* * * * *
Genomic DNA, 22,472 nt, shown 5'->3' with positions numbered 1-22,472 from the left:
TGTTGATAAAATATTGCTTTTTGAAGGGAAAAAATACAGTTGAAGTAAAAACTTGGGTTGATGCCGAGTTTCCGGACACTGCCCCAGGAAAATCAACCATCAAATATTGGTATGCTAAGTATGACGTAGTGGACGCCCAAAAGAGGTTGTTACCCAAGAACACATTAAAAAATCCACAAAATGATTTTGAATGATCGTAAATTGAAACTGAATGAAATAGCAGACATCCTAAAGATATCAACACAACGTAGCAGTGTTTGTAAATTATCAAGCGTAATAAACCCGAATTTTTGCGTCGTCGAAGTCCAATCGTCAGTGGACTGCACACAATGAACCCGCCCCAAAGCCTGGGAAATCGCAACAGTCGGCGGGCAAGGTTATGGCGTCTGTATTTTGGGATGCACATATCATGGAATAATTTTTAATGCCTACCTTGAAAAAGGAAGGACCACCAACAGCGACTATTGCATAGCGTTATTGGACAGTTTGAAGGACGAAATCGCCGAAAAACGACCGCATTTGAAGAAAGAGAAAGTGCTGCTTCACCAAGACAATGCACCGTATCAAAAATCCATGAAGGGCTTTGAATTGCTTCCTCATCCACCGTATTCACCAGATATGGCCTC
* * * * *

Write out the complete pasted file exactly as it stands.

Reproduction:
Genomic DNA, 22,472 nt, shown 5'->3' with positions numbered 1-22,472 from the left:
TGTTGATAAAATATTGCTTTTTGAAGGGAAAAAATACAGTTGAAGTAAAAACTTGGGTTGATGCCGAGTTTCCGGACACTGCCCCAGGAAAATCAACCATCAAATATTGGTATGCTAAGTATGACGTAGTGGACGCCCAAAAGAGGTTGTTACCCAAGAACACATTAAAAAATCCACAAAATGATTTTGAATGATCGTAAATTGAAACTGAATGAAATAGCAGACATCCTAAAGATATCAACACAACGTAGCAGTGTTTGTAAATTATCAAGCGTAATAAACCCGAATTTTTGCGTCGTCGAAGTCCAATCGTCAGTGGACTGCACACAATGAACCCGCCCCAAAGCCTGGGAAATCGCAACAGTCGGCGGGCAAGGTTATGGCGTCTGTATTTTGGGATGCACATATCATGGAATAATTTTTAATGCCTACCTTGAAAAAGGAAGGACCACCAACAGCGACTATTGCATAGCGTTATTGGACAGTTTGAAGGACGAAATCGCCGAAAAACGACCGCATTTGAAGAAAGAGAAAGTGCTGCTTCACCAAGACAATGCACCGTATCAAAAATCCATGAAGGGCTTTGAATTGCTTCCTCATCCACCGTATTCACCAGATATGGCCTC